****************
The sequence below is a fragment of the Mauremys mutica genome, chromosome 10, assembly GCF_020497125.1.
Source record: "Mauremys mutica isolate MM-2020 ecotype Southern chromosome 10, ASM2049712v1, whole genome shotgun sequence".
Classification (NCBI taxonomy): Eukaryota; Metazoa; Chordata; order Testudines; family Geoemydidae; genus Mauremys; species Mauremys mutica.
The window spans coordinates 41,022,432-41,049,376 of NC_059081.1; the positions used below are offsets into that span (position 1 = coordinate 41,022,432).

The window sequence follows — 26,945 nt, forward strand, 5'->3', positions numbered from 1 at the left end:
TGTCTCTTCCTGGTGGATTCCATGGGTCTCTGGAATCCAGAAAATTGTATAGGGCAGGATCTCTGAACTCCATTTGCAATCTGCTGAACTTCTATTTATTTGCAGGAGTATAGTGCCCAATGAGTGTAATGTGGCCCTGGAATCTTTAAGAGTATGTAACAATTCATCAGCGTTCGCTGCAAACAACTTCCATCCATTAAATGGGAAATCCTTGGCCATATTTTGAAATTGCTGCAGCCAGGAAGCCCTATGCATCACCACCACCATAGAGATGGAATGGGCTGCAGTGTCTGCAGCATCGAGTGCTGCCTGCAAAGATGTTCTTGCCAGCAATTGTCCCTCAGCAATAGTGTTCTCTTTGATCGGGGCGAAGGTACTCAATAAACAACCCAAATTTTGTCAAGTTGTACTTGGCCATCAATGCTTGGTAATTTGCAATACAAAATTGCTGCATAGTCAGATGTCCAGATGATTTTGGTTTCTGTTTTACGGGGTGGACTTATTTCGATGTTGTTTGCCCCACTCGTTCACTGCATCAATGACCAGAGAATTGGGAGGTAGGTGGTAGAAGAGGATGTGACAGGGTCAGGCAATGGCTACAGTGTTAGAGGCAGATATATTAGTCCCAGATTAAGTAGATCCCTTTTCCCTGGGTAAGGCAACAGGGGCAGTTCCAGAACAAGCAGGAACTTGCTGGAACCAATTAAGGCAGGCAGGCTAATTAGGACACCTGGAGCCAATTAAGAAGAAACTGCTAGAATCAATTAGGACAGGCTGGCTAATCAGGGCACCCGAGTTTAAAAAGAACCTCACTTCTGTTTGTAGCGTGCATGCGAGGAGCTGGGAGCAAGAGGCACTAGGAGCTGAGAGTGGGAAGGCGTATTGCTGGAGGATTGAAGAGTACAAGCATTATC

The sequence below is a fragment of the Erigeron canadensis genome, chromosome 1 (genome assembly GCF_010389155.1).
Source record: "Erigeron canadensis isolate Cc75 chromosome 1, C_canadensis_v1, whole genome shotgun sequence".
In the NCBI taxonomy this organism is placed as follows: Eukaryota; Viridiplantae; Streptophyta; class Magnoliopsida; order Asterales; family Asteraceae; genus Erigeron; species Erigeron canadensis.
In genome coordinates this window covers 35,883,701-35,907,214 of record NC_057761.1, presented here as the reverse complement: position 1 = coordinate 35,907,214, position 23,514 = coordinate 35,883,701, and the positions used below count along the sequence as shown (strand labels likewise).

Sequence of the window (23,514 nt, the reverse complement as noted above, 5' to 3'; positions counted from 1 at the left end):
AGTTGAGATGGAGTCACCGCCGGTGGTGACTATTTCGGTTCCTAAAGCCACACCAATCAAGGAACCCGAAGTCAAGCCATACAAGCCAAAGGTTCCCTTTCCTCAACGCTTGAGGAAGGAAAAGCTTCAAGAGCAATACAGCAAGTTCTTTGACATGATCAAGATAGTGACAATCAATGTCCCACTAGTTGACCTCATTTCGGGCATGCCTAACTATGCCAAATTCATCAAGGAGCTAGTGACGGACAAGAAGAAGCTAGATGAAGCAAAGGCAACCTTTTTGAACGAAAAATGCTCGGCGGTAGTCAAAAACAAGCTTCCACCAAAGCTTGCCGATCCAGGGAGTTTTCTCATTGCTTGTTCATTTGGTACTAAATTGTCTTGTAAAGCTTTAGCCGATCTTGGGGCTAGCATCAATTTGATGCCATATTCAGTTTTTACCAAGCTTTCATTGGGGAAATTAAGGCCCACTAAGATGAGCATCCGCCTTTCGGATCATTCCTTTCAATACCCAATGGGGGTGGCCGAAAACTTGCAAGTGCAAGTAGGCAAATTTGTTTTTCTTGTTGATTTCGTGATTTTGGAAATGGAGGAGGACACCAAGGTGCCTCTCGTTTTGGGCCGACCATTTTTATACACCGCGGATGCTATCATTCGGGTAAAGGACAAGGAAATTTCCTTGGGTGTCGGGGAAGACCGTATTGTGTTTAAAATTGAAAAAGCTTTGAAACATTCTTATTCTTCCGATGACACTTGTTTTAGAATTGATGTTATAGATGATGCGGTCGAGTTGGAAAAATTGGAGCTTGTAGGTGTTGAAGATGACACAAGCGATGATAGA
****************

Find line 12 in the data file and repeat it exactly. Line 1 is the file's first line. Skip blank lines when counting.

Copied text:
AGTTGAGATGGAGTCACCGCCGGTGGTGACTATTTCGGTTCCTAAAGCCACACCAATCAAGGAACCCGAAGTCAAGCCATACAAGCCAAAGGTTCCCTTTCCTCAACGCTTGAGGAAGGAAAAGCTTCAAGAGCAATACAGCAAGTTCTTTGACATGATCAAGATAGTGACAATCAATGTCCCACTAGTTGACCTCATTTCGGGCATGCCTAACTATGCCAAATTCATCAAGGAGCTAGTGACGGACAAGAAGAAGCTAGATGAAGCAAAGGCAACCTTTTTGAACGAAAAATGCTCGGCGGTAGTCAAAAACAAGCTTCCACCAAAGCTTGCCGATCCAGGGAGTTTTCTCATTGCTTGTTCATTTGGTACTAAATTGTCTTGTAAAGCTTTAGCCGATCTTGGGGCTAGCATCAATTTGATGCCATATTCAGTTTTTACCAAGCTTTCATTGGGGAAATTAAGGCCCACTAAGATGAGCATCCGCCTTTCGGATCATTCCTTTCAATACCCAATGGGGGTGGCCGAAAACTTGCAAGTGCAAGTAGGCAAATTTGTTTTTCTTGTTGATTTCGTGATTTTGGAAATGGAGGAGGACACCAAGGTGCCTCTCGTTTTGGGCCGACCATTTTTATACACCGCGGATGCTATCATTCGGGTAAAGGACAAGGAAATTTCCTTGGGTGTCGGGGAAGACCGTATTGTGTTTAAAATTGAAAAAGCTTTGAAACATTCTTATTCTTCCGATGACACTTGTTTTAGAATTGATGTTATAGATGATGCGGTCGAGTTGGAAAAATTGGAGCTTGTAGGTGTTGAAGATGACACAAGCGATGATAGA